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If British approve cloning, impact to be widespread, bioethicist says

WASHINGTON (BP)–Great Britain’s apparently impending approval of the cloning of human beings for the purpose of medical research will cause repercussions throughout humanity, a Southern Baptist bioethics specialist predicts.

A panel is prepared to recommend the British government drop its ban on the “therapeutic cloning” of human embryos, according to a London newspaper. The Cabinet is expected to endorse the recommendation, thereby giving approval to the cloning of embryos for experimentation that researchers hope will result in cures for a variety of diseases, according to a London Daily Telegraph article in The Washington Times.

Extracting cells from a clone for research will result in the embryo’s destruction, however.

“We don’t have the sophisticated technology necessary to clone human organs without destroying a human life,” Ben Mitchell, a biomedical consultant for the Southern Baptist Ethics & Religious Liberty Commission, told Baptist Press. “This is all speculative science. It’s a scientific crap-shoot, and the stakes on the table are human lives.”

The British panel studying the issue has determined the potential benefits outweigh ethical questions, according to the Daily Telegraph report.

“The potential is enormous,” a source on the panel told the newspaper. “This could allow us to regrow a heart muscle or bone marrow, and that is not a threat to humanity. It is too early to say whether it will work, but if the research is illegal we will never know.”

In a commentary on the likely recommendation, Mitchell wrote, “[C]reating a human being for the purposes of killing that person for another human being’s health … sounds an awfully lot like cannibalism, only worse.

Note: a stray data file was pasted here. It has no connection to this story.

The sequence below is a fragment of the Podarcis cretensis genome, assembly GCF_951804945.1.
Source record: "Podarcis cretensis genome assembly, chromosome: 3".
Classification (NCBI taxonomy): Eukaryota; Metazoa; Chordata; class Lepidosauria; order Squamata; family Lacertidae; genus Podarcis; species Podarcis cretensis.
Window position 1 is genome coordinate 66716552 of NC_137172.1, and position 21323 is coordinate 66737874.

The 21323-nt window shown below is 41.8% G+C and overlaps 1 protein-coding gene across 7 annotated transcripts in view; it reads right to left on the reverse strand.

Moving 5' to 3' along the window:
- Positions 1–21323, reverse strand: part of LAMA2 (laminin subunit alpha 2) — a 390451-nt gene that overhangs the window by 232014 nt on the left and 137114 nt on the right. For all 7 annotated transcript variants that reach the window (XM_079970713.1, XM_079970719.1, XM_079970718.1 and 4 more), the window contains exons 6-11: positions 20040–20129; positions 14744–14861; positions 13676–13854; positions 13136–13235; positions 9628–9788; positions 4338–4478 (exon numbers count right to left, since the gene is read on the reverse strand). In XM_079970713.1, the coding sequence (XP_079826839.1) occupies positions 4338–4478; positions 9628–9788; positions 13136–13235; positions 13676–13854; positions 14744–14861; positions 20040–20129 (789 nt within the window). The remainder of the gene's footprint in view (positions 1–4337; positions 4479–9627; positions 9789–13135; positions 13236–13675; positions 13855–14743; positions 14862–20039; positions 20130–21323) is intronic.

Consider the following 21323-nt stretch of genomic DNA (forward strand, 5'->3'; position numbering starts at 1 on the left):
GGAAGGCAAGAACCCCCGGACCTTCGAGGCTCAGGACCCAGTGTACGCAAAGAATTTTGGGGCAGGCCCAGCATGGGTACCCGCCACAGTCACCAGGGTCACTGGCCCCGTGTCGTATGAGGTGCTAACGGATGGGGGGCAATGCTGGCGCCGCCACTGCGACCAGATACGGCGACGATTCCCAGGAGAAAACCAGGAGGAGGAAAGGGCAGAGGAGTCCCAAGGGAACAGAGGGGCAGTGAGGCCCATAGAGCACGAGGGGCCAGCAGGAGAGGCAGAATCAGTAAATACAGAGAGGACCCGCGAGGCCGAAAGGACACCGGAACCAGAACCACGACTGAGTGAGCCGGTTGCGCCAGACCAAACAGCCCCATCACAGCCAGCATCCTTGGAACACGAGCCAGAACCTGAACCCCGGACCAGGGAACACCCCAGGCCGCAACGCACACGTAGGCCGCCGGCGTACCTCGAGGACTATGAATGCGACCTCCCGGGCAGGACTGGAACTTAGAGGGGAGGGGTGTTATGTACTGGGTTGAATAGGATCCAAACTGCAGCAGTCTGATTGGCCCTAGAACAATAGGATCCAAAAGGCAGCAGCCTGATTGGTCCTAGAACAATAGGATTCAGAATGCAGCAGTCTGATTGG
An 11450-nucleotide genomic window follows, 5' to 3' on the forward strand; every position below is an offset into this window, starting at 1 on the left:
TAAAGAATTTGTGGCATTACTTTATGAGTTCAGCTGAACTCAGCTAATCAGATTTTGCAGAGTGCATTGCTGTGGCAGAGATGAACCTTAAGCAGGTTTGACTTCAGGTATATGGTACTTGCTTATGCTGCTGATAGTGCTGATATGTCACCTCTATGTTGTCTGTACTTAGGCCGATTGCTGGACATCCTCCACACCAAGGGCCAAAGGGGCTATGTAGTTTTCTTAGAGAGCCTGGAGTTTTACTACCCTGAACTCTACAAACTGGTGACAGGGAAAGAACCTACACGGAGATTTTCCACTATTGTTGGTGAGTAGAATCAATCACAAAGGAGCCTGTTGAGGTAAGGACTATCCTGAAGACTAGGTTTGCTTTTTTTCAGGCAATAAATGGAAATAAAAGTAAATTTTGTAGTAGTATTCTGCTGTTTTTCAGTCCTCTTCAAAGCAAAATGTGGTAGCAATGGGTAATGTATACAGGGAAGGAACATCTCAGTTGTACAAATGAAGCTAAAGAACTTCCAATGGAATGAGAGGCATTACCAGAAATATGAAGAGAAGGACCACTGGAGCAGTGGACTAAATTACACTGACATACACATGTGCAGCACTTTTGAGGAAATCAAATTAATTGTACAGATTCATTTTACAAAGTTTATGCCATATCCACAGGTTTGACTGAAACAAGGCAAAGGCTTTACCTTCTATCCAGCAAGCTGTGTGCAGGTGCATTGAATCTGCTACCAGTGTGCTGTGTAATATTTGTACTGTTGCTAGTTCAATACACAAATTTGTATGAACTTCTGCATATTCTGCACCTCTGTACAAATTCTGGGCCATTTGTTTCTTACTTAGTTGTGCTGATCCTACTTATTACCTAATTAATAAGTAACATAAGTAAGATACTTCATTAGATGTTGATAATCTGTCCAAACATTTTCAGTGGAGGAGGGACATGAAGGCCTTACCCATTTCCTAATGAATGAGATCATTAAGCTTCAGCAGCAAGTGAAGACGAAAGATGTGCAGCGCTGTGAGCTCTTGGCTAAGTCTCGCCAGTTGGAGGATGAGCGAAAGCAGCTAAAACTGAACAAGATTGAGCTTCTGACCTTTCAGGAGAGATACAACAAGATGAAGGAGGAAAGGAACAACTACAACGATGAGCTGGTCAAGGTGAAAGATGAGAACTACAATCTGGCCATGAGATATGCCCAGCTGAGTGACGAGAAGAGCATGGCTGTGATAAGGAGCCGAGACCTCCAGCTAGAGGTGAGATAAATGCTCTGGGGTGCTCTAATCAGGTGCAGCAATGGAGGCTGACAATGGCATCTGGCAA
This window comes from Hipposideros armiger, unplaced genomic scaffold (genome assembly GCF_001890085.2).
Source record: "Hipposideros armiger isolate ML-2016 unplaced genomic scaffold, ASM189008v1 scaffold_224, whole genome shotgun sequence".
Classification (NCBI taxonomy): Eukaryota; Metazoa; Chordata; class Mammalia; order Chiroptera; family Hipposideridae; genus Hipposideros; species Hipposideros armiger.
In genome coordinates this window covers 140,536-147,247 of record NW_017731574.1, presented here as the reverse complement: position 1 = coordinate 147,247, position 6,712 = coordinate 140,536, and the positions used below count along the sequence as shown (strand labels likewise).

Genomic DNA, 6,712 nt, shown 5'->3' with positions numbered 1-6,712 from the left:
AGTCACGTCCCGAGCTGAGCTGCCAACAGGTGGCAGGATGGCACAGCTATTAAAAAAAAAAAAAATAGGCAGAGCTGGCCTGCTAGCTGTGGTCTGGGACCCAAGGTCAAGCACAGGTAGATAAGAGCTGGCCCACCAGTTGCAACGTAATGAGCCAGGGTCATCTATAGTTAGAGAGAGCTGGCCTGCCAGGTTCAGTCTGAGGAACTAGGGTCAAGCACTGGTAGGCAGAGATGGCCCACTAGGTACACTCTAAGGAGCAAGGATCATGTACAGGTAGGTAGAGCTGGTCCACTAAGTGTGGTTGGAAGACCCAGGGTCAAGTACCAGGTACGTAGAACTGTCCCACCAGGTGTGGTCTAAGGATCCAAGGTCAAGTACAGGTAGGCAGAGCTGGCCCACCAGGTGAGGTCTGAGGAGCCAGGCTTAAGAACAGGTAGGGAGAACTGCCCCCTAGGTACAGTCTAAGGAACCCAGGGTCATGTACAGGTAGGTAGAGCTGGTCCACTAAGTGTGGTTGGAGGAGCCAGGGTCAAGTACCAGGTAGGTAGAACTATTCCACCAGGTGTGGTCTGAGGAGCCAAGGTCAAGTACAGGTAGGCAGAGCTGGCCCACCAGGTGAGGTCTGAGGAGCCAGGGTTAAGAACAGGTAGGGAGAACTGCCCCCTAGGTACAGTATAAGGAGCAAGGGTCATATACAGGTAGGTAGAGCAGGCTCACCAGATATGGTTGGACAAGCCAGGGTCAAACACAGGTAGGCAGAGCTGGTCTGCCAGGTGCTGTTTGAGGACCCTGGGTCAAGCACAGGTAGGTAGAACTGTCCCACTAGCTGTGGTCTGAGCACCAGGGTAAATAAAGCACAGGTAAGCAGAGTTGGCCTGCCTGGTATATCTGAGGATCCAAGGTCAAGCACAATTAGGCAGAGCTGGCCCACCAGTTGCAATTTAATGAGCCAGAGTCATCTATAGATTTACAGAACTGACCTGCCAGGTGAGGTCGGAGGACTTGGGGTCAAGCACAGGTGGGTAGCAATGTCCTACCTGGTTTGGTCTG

“If human cloning is permitted in the [United Kingdom], soon the United States, Japan and a host of developed countries will no doubt follow. A decision to kill one group of very young human beings will almost inevitably mean other human beings will be sacrificed for the health of those who can afford the technological fix offered by the burgeoning world biotechnological industry.

“Then one day, like the world court at Nuremberg, we will rediscover our moral compass and declare those who committed such acts to be heinous criminals,” Mitchell wrote. “This time, however, it may not be the powerful nations of the West who hold court. It may be the less well-off nations of the Southern hemisphere who hold accountable the men and women who thought the intellectual and technological seduction of reproductive cloning was just too tantalizing to resist.”

Nuremberg was the location in Germany of the post-World War II trial of Nazi criminals.

After reports surfaced last year of private groups in the United States seeking to clone embryos for research, Mitchell called for Congress to prohibit human cloning in this country. Federal funds may not be used for human cloning, but Congress has not enacted an overall ban.

Mitchell is assistant professor of bioethics and contemporary culture at Trinity Evangelical Divinity School, Deerfield, Ill.